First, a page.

• The incidence of LN varied in different genders, age groups, and certain clinical status such as pregnancy and, in men, benign prostatic hyperplasia (BPH)/prostate carcinoma (PC) (Fig. 2). Following a striking drop in the incidence of LN in clinically normal men, the incidence increased dramatically in patients with BPH and PC. It would appear that hormonal influences are related to LN in these male conditions. Modification of the prostatic epithelium has been suggested as the cause of feminization in these clinical conditions.4
• LN was present in 80% of the few men aged above 50 years who had BPH/PC.LN increased with age in children reaching a peak of 45% between 11 and 15 years of age (Fig. 2).
• LN was seen in 92.0% of pregnant versus 16.0% of non-pregnant adult females.
Aims and objective of current study
BPH is a common problem in the aging man. PC is the commonest adult male neoplasm in Nigeria.5 Increased estrogen or lack of sensitivity of androgen receptors has been suggested as a possible factor.1
• Finger length ratio has been suggested as a simple clinical tool that can help in determining prostate cancer risk.6,7 We decided to embark similarly on a clinical feature that could help in avoiding costly diagnostic procedures in a resource-poor area such as Nigeria.
• We decided to look at LN, a clinical feature readily accessible on the abdomen, checking the prevalence of LN in patients with BPH or PC, two conditions that appear to be hormone-sensitive disorders.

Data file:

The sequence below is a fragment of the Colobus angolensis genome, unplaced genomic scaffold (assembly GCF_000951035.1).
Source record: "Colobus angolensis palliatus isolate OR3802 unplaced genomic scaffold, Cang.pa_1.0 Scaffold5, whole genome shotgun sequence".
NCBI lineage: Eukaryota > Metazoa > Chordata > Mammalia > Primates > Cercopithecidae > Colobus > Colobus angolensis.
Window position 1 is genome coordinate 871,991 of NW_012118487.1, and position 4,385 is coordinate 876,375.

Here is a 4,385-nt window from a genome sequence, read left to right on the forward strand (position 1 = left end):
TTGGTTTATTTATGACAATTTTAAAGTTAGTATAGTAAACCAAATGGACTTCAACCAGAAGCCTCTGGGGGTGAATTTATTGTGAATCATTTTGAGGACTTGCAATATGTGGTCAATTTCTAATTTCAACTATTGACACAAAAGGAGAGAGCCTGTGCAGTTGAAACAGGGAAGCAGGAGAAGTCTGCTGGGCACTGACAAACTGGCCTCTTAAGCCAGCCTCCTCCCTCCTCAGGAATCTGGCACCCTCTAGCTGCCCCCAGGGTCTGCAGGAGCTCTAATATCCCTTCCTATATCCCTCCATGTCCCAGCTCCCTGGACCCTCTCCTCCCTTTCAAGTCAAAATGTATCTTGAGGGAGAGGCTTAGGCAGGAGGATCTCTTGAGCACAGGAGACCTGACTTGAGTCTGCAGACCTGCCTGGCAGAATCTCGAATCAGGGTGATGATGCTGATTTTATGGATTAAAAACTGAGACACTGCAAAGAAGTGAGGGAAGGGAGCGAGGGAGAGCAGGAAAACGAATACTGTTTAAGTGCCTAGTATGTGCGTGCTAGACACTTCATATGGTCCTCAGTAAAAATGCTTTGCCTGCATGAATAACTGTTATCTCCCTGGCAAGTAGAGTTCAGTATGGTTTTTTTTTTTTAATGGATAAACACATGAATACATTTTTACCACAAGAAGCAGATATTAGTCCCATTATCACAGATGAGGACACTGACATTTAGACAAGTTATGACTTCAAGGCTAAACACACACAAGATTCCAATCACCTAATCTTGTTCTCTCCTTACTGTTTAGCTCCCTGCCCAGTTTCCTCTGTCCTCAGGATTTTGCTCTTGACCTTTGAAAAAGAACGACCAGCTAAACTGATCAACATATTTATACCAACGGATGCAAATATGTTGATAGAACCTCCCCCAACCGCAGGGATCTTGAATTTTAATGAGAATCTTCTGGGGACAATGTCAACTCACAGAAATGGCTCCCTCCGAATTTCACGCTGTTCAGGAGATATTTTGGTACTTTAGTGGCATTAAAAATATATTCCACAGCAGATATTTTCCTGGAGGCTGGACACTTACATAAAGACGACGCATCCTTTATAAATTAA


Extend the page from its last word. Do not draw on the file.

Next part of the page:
• We also looked for evidence of a purported increase in peripheral estrogens such as the pattern of pubic hair and presence of gynecomastia in the study populations in the hope of increasing diagnostic capability.
Subjects and methods
The study was carried out at the urology clinic of the University College Hospital (UCH) Ibadan, Nigeria between November 2008 and December 2009. Fifty patients had BPH and 25 had PC; 45 with urethral stricture and other medical problems, excluding BPH and PC, were used as controls. Demographic data about age, drug use, surgical operations, etc. were collected. Subjects, including controls, were examined generally and specifically for the presence of LN, gynecomastia, and pubic hair pattern. The patients and controls were examined by a dermatologist for the presence of LN. Blood prostate specific antigen was assayed. PC was confirmed by histology.
SPSS version 16 was used to analyze data. Descriptive statistics frequency, percentages, etc. were used to summarize the data. Associations between variables were assessed using the χ2 test. The statistical level of significance was considered at P < 0.05.